“My drummer Adam [Beck] couldn’t do the tour because of work. It was nice having Jeremy [Hansen, her long-time boyfriend] there and made me feel less homesick, and he’s such a great drummer and it was an honor to play with him. He played in the band Tricky Dick in the ’90’s.”

Belos was not the only member of the band thankful Hansen could help out. Kyle Geib describes him this way,

Jeremy was such a great candidate to step in on the European tour! We all love Jeremy.”

For Hansen, it was a blast as well. He tells me,

“It was lovely! Lots of fun. Shows were good. Hangs were good. Got to do some sightseeing. Doing it together was special.”

That’s the thing about Sincere Engineer. While it may be described as a solo project, Belos’ love and admiration for her friends, who double as her band members, is obvious, as is their love for her. This all adds up to…you guessed it…fun.


Belos now has a little breathing room to just kick back and relax at home. After an exciting and seemingly exhausting year, hopefully Belos will be able to enjoy the holidays with family and friends. Once 2023 hits though, she will be back onstage. First up, headlining at Bottom Lounge on January 14. Belos reports there are a couple of other events already inked on her 2023 calendar.

“And we’re doing Slam Dunk in the UK again and SBAM festival in Austria next May/June!”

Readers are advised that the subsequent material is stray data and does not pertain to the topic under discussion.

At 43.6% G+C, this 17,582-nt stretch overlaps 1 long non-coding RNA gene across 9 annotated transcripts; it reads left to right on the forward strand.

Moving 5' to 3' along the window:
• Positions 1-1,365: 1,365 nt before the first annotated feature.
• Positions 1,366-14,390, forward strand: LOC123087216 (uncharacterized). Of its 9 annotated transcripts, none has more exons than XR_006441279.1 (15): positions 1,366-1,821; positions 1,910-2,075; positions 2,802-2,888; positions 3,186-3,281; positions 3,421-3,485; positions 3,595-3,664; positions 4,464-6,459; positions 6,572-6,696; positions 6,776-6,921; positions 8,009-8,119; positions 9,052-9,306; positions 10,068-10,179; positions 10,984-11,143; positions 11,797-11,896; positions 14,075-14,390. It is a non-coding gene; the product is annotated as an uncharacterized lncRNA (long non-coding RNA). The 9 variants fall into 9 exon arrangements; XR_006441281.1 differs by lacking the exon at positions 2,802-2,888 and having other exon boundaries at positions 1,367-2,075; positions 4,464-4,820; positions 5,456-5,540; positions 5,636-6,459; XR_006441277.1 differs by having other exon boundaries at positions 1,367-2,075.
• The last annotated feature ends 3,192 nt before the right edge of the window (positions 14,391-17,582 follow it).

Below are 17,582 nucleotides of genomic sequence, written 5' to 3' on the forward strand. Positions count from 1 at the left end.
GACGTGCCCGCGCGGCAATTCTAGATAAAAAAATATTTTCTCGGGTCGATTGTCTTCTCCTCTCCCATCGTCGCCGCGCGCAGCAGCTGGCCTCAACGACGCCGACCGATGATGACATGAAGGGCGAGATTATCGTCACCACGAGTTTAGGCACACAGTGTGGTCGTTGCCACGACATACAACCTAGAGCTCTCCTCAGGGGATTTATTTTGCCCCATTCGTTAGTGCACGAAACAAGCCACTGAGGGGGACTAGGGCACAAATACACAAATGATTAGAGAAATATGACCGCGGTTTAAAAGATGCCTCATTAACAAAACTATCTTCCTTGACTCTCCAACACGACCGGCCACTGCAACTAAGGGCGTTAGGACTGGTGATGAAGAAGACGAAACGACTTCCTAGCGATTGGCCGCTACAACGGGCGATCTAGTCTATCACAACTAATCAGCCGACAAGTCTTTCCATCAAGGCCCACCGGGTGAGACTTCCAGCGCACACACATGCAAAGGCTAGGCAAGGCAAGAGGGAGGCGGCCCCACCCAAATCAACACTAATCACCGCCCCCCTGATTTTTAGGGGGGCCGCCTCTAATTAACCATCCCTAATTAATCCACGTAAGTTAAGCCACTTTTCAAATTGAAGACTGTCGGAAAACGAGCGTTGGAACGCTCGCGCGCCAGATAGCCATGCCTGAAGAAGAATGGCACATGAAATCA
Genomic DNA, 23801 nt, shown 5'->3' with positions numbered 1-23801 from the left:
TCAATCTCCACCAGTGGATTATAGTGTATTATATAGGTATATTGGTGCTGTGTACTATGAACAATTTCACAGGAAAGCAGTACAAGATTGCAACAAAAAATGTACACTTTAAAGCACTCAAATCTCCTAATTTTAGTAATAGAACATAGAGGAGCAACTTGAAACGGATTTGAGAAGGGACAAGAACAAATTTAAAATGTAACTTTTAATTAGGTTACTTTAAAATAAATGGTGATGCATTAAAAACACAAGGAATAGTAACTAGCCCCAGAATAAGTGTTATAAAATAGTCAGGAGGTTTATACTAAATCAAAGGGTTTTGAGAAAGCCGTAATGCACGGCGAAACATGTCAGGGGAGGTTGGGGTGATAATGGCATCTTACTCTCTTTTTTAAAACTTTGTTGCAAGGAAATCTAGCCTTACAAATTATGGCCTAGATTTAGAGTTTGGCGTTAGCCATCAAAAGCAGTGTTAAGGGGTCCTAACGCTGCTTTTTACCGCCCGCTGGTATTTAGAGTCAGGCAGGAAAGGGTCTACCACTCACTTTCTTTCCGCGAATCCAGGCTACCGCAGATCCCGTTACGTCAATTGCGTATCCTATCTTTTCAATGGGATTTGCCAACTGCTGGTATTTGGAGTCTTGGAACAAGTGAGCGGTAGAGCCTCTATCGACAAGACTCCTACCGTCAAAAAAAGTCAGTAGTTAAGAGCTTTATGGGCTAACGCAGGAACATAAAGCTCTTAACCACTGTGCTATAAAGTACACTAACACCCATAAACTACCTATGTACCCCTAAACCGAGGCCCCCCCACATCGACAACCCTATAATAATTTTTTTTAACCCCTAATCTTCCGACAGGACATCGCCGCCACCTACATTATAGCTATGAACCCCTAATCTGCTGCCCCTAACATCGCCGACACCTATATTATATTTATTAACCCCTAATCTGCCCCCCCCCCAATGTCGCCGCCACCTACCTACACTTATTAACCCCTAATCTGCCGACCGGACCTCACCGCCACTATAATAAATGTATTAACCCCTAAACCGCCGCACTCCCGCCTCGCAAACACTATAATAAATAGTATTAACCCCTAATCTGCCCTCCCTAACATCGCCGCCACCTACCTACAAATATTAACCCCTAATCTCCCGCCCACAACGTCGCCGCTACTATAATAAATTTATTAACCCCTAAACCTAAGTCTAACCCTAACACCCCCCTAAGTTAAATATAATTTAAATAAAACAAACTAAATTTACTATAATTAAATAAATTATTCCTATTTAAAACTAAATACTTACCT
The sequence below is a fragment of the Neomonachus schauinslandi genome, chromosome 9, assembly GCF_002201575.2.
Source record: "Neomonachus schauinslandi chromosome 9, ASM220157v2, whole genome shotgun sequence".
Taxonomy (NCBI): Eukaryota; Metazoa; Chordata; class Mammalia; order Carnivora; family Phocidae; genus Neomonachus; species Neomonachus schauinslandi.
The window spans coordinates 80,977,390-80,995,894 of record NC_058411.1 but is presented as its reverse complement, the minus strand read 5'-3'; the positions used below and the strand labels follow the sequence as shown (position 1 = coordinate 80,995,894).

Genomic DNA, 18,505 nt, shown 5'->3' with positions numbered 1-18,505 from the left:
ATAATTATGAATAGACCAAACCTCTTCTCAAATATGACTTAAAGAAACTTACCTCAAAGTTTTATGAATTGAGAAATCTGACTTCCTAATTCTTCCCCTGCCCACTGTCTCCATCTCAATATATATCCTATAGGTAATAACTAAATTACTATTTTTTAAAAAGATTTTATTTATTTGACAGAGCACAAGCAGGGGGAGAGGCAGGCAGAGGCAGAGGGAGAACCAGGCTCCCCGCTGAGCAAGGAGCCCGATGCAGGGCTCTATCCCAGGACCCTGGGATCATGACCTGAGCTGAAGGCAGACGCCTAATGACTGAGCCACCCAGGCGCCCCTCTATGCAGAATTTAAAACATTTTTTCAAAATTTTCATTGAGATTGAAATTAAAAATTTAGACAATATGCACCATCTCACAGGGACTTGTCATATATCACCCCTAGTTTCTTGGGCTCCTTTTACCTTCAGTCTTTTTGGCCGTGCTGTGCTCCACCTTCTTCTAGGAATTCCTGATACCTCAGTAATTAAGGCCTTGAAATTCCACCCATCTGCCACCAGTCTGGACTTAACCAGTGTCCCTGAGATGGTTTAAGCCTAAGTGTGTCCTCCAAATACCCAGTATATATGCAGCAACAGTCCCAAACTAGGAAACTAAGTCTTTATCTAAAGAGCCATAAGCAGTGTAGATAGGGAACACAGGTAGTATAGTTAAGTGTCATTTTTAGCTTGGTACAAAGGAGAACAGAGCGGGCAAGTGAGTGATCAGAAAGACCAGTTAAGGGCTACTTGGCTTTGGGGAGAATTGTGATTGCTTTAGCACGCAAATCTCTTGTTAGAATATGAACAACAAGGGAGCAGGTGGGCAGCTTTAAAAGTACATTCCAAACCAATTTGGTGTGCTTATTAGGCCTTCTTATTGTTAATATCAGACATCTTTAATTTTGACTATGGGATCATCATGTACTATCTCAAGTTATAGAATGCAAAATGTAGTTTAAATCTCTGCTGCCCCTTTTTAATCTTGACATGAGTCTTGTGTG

Should be fun.

In what little time off from Sincere Engineer-related activities, Deanna Belos lists her favorite activities as “Bike riding, kayaking, plants.”


Please see below for images from my recent photoshoot with Deanna Belos, on September 23, 2022, and from her set at Riot Fest on September 16, 2022 in Chicago IL.

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DS News: J Navarro and the Traitors announce new album “All of Us or None”, premiere lead single “One Hand”

Suicide Machines frontman Jay Navarro’s two-tone ska side project J Navarro and the Traitors have signed to Bad Time Records for the release of their new album All of Us or None. Check out the lead single “One Hand” below. All of Us or None is set to release on May 19th. Pre-order the LP […]

Suicide Machines frontman Jay Navarro’s two-tone ska side project J Navarro and the Traitors have signed to Bad Time Records for the release of their new album All of Us or None. Check out the lead single “One Hand” below.

All of Us or None is set to release on May 19th. Pre-order the LP here and catch the band on tour this summer with Omnigone and Stop The Presses; tour dates are below.

Tour dates:

Jun 09 @ Hawthorne Lounge – Portland, OR (no Omnigone)
Jun 10 @ Funhouse – Seattle, WA (no Omnigone)
Jun 12 @ The Starlet Room (Harlow’s) – Sacramento, CA
Jun 13 @ Bottom of The Hill – San Francisco, CA
Jun 14 @ The Parish Room (House of Blues) – Anaheim, CA
Jun 15 @ Knitting Factory – North Hollywood, CA
Jun 16 @ Soda Bar – San Diego, CA (no Omnigone)
Jun 17 @ Moustache Bar – Tijuana, MX (no Omnigone, no Stop The Presses)

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DS Photo Gallery: Catbite / We Are The Union / Kill Lincoln / J. Navarro & The Traitors (Bottom Lounge, Chicago, IL 7/7/23)

Dying Scene was at one of the final stops of the 2023 Bad Time Records Tour in Chicago at the Bottom Lounge, and boy was it a ska party for the ages! This show featured We Are The Union, Kill Lincoln, Catbite and J. Navarro & The Traitors…plus an epic ska-riffic on stage dance party […]

Dying Scene was at one of the final stops of the 2023 Bad Time Records Tour in Chicago at the Bottom Lounge, and boy was it a ska party for the ages! This show featured We Are The Union, Kill Lincoln, Catbite and J. Navarro & The Traitors…plus an epic ska-riffic on stage dance party to conclude the night.